Prof. Catherine Odora Hoppers, DST/NRF South African Research Chair in Development Education (among many things), gave an excellent speech with provoking statements (or: calling a spade a spade). She noted that going into SET means entering an arena of bad practice and intolerance; to fix that, one first has to understand how bad culture reproduces itself. The problem is not the access, she said, but the terms and conditions. In addition, and as several other speakers already had alluded to as well, she noted that one has to deal with the ghosts of the past. She put this in a wider context of the history of science with the value system it propagates (Francis Bacon, my one-line summary of the lengthy quote: science as a means to conquer nature so that man can master and control it), and the ethics of SET: SET outcomes have, and have had, some dark results, where she used the examples of the atom bomb, gas chambers, how SET was abused by the white male belittling the native and that it has been used against the majority of people in South Africa, and climate change. She sees the need for a “broader SET”, meaning ethical, and, (in my shorthand notation) with social responsibility and sustainability as essential components. She is putting this into practice by stimulating transdisciplinary research at her research group, and, at least and as a first step: people from different disciplines must to be able to talk to each other and understand each other.

To me, as an outsider, it was very interesting to hear what the current state of affairs is regarding women in SET in South Africa. While there were complaints, there we also suggestions for solutions, and it was clear from the data available that some improvements have been made over the years, albeit only in certain pockets. More people registered for the symposium than places available, and with some 120 attendees from academia and industry at all stages of the respective career paths, it was a stimulating mix of input that I hope will further improve the situation on the ground.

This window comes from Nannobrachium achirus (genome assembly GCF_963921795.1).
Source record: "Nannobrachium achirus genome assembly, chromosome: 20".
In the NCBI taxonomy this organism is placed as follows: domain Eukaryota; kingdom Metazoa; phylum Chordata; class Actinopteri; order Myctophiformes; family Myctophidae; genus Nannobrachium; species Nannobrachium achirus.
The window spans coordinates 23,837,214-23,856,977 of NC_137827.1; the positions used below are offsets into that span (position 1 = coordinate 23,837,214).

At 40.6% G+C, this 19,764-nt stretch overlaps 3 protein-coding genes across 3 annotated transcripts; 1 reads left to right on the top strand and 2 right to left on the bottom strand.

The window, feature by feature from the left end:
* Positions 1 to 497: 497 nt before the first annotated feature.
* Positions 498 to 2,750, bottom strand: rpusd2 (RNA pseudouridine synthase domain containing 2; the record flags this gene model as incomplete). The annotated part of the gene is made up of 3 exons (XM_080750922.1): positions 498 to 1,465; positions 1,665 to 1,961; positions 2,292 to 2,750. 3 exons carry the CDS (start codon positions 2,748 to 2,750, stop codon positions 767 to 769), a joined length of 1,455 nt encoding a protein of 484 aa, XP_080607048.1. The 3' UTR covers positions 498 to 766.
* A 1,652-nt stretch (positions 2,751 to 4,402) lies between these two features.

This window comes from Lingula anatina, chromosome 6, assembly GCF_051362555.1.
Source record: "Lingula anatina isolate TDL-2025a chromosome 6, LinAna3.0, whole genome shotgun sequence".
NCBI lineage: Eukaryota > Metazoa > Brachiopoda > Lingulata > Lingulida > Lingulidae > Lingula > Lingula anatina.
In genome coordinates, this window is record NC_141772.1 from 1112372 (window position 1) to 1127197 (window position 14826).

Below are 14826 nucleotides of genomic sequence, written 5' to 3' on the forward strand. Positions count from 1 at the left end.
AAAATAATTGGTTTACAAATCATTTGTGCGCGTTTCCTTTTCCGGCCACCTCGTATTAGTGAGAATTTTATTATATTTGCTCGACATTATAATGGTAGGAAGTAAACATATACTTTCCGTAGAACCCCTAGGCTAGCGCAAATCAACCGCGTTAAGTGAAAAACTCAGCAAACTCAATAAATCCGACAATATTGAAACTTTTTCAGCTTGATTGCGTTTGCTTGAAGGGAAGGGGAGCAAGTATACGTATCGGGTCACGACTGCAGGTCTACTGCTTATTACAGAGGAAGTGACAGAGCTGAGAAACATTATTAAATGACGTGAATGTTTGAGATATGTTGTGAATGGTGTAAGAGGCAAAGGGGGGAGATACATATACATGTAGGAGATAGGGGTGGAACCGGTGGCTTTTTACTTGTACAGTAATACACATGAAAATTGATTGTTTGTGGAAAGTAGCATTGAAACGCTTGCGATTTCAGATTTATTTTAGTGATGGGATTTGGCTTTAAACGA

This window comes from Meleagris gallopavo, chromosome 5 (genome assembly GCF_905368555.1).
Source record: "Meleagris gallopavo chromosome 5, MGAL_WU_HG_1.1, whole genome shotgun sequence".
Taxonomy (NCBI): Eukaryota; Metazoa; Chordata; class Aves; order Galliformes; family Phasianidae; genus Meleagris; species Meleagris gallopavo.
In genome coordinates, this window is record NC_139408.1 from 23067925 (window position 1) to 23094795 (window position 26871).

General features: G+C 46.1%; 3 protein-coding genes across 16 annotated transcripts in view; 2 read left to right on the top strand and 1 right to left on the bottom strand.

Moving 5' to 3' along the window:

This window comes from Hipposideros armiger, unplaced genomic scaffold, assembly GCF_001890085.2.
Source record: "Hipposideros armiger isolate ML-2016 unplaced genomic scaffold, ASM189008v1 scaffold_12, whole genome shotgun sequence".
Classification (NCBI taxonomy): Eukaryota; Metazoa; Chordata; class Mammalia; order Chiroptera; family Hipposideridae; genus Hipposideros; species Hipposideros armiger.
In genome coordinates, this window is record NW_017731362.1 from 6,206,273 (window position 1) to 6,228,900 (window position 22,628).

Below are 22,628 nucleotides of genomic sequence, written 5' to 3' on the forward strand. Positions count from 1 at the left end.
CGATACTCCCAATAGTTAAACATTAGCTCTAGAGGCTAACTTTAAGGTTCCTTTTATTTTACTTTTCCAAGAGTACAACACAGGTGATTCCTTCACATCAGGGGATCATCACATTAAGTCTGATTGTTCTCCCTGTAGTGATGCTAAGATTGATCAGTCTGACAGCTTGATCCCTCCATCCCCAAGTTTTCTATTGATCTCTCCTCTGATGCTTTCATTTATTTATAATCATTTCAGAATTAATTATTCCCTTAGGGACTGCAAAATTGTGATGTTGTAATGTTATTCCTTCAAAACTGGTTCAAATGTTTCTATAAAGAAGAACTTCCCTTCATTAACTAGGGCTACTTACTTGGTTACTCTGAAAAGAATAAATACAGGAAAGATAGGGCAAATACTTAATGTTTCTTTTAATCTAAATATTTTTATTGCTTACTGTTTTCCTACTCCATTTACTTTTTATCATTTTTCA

[1] Jan Petter Myklebust. THE NETHERLANDS: Too few women are professors. University World News, 17 January 2010, Issue: 107.

[2] Marinel Gerritsen, Thea Verdonk, and Akke Visser. Monitor Women Professors 2009. SoFoKleS, September 2009.

[3] Helen Hague. 9.2% of professors are women. Times Higher Education, May 28, 1999.

[4] Victoria Shannon. Equal rights for women? Surveys says: yes, but…. New York Times/International Herald Tribune—The female factor, June 30, 2010.

[5] Marcia Barinaga. Overview: Surprises Across the Cultural Divide. Compiled in: Comparisons across cultures. Women in science 1994. Science, 11 March 1994 263: 1467-1496 [DOI: 10.1126/science.8128232]

[6] Beverley A. Carlson. Mujeres en la estadística: la profesión habla. Red de Reestructuración y Competitividad, CEPAL – SERIE Desarrollo productivo, nr 89. Santiago de Chile, Noviembre 2000.

[7] Gloria Bonder. Mujer y Educación en América Latina: hacia la igualdad de oportunidades. Revista Iberoamericana de Educación, Número 6: Género y Educación, Septiembre – Diciembre 1994.

[8] Katrin Benhold. Risk and Opportunity for Women in 21st Century. New York Times International Herald Tribune—The female factor, March 5, 2010.

[9] Anon. Facing the facts: Women’s participation in Science, Engineering and Technology. National Advisory Council on Innovation, August 2009.

The complexity of… coffee

The KRR group I am visiting has created a “coffee reserve bank” for managing the use of the Illy coffee pods and the non-Illy espresso machine. Despite efforts, they did not manage to source a true Illy espresso machine in South Africa. Does it make a difference? You might think it does not—compared to the alternative of soluble coffee granules, the difference is indeed negligible—but one should not underestimate the complexities of the whole endeavour of making a good espresso. For instance, as the late Mr. Ernesto Illy has shown, the perfect timing for an espresso is 30 seconds. Not longer, not shorter.

To see why it is 30 seconds, take a look at Figure 1 (from the entertaining article in Scientific American [1] and freely available here). Less than 30 seconds results in a coffee with too few aroma compounds, and longer than 30 seconds causes the water to extract too much undesirable aroma compounds. Yes, there is a science behind the perfect coffee; there are 23,814 articles in Pubmed on caffeine, 7740 hits for coffee (d.d. 3-8-10; searching the Food Science and Technology Abstracts cost money). Coffee is “a polyphasic colloidal system, in which water molecules are bound to the dispersed gas bubbles, oil droplets and solid fragments, all of which are less than five microns in size.”…